The last week of September found me "cruising" for the first time. No, not on a motorcyle. (Though I am a very willing passenger!) Nor in a hot rod or automobile of any sort. Cruising, my friends, on a large ship in an even larger ocean. With my sister who we call Mary, my mother who we call Mom, and my precious grandfather who we call Papaw. The four of us boarded a ship in Vancouver, BC bound for Alaska and I will never be the same.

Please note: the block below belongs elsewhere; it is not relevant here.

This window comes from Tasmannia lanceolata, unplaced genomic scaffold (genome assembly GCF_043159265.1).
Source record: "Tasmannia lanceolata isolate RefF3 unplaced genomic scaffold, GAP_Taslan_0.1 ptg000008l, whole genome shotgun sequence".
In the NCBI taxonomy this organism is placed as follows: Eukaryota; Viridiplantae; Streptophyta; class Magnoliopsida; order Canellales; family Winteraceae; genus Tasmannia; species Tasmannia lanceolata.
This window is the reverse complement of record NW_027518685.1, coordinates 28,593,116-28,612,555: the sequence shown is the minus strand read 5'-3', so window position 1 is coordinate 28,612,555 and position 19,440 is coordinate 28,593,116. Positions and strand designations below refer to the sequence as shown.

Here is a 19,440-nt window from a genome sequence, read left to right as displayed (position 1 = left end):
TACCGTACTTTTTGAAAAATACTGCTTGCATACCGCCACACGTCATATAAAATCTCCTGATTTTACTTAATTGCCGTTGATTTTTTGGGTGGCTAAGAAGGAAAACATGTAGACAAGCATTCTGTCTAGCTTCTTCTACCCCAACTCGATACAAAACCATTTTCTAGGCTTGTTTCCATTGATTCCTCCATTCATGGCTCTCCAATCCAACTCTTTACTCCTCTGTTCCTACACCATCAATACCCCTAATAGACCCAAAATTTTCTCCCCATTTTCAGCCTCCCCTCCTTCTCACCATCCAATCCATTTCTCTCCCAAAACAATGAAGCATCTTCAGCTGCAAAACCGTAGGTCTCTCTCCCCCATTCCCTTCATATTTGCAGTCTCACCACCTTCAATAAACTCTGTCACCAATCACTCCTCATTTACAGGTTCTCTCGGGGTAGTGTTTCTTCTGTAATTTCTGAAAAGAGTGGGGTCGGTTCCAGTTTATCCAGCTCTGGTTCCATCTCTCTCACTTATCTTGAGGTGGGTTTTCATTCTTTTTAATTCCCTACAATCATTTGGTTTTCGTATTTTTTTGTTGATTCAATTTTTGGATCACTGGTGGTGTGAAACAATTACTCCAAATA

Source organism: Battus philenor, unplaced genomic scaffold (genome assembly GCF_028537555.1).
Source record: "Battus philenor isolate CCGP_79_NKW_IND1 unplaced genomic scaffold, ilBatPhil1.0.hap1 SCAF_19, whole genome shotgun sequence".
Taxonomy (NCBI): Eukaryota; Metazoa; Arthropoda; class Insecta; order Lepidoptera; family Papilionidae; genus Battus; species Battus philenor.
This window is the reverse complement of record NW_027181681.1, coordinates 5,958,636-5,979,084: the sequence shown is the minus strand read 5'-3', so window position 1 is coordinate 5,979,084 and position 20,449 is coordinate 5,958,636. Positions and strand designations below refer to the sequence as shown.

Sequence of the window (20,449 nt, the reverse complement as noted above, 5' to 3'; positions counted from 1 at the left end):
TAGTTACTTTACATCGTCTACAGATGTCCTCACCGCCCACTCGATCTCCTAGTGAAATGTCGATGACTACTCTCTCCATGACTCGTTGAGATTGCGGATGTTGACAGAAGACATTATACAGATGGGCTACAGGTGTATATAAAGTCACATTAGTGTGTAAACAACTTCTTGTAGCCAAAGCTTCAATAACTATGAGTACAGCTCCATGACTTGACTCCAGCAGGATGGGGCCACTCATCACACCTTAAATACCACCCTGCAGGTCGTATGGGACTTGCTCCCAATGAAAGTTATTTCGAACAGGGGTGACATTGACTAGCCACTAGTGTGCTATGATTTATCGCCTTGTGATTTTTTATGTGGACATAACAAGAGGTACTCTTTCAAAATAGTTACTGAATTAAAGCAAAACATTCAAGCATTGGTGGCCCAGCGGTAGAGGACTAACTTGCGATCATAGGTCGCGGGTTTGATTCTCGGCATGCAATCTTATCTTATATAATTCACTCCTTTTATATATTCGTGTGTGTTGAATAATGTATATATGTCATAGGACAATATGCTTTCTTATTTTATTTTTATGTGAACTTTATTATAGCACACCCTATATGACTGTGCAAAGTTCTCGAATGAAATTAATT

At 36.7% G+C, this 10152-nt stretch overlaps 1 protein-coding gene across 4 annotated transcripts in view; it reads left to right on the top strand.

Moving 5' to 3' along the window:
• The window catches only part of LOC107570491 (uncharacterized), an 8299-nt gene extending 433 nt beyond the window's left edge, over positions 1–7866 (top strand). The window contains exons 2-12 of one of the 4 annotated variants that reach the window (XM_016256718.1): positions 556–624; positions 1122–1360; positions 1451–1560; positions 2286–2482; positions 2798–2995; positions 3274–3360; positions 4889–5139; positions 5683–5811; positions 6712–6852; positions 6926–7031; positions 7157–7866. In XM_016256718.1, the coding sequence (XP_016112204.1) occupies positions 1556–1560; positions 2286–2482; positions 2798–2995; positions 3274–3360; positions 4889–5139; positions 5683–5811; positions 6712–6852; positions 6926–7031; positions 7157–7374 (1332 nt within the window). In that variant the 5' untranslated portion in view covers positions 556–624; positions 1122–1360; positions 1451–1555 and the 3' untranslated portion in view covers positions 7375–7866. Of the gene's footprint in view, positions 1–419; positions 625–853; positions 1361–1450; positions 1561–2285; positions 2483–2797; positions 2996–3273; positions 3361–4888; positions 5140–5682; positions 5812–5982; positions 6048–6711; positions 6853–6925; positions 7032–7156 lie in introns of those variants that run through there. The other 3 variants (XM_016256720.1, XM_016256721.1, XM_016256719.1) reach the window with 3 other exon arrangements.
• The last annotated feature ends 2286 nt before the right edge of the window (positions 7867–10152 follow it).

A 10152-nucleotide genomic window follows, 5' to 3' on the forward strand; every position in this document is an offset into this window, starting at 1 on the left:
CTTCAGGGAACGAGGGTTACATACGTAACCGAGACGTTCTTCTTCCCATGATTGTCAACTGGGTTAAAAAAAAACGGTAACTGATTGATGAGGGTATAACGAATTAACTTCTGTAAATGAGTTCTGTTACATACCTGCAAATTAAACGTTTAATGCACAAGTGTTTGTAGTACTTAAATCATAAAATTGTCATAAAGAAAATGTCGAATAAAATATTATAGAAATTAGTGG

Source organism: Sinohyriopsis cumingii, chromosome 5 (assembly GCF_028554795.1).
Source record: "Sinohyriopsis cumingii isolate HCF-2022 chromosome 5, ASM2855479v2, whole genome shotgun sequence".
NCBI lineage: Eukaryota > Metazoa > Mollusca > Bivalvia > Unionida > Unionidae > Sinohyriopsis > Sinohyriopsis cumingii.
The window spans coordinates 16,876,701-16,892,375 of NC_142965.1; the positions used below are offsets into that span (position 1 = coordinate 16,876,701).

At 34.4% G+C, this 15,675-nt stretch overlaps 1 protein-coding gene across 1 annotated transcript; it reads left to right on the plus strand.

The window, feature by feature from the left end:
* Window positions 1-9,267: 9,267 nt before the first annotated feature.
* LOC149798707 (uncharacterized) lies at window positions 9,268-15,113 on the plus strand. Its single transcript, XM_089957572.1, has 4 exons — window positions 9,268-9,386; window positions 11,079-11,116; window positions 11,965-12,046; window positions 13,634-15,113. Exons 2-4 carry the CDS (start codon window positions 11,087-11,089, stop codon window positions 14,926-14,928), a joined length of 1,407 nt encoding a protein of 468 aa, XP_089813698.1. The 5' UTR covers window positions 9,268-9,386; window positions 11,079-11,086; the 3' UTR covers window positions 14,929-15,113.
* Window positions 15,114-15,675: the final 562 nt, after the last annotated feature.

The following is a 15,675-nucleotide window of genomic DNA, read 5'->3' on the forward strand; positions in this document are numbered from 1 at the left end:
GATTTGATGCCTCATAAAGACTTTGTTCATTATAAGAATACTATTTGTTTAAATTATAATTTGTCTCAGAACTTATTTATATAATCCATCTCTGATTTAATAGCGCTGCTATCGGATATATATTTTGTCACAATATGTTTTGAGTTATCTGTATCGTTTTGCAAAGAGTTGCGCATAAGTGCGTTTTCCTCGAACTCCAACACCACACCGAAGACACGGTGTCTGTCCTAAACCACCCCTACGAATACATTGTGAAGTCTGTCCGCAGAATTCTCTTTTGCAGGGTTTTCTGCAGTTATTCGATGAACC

The whole week was restful. Mary and I learned how to play shuffleboard. (All of the laughter made it in an aerobic activity.) We played little games, went to the luxurious spa where mom treated us with fancy massages and the like. (I've never enjoyed seaweed so much in my life!) We slept in if we wanted to. Busied ourselves with activities too many to number. Dressed down every day. Dressed up every night. Most nights Papaw invited his pretty ladies to join him before dinner for cocktails. I've never met anyone for cocktails before. It was wonderful. Papaw, in his suit or tuxedo, looking debonair, would rise to meet each of us as we entered the room, always commenting on dress or jewelry or some other mark of our femininity. Motioning to the server he let it be known that we should have all of the treats in pretty glasses that we would like to consume. A couple of men had the gall - or maybe just the curiosity - to ask Papaw if I was his wife. He will be 83 in February. I will be 30 in July. We always laughed and explained our relation. In a way, I thought it silly and wonderful. I consider it a blessing to be on the arm of a gentleman no matter what his age. (Do men like Papaw still exist? Oh, how I long for my very own!)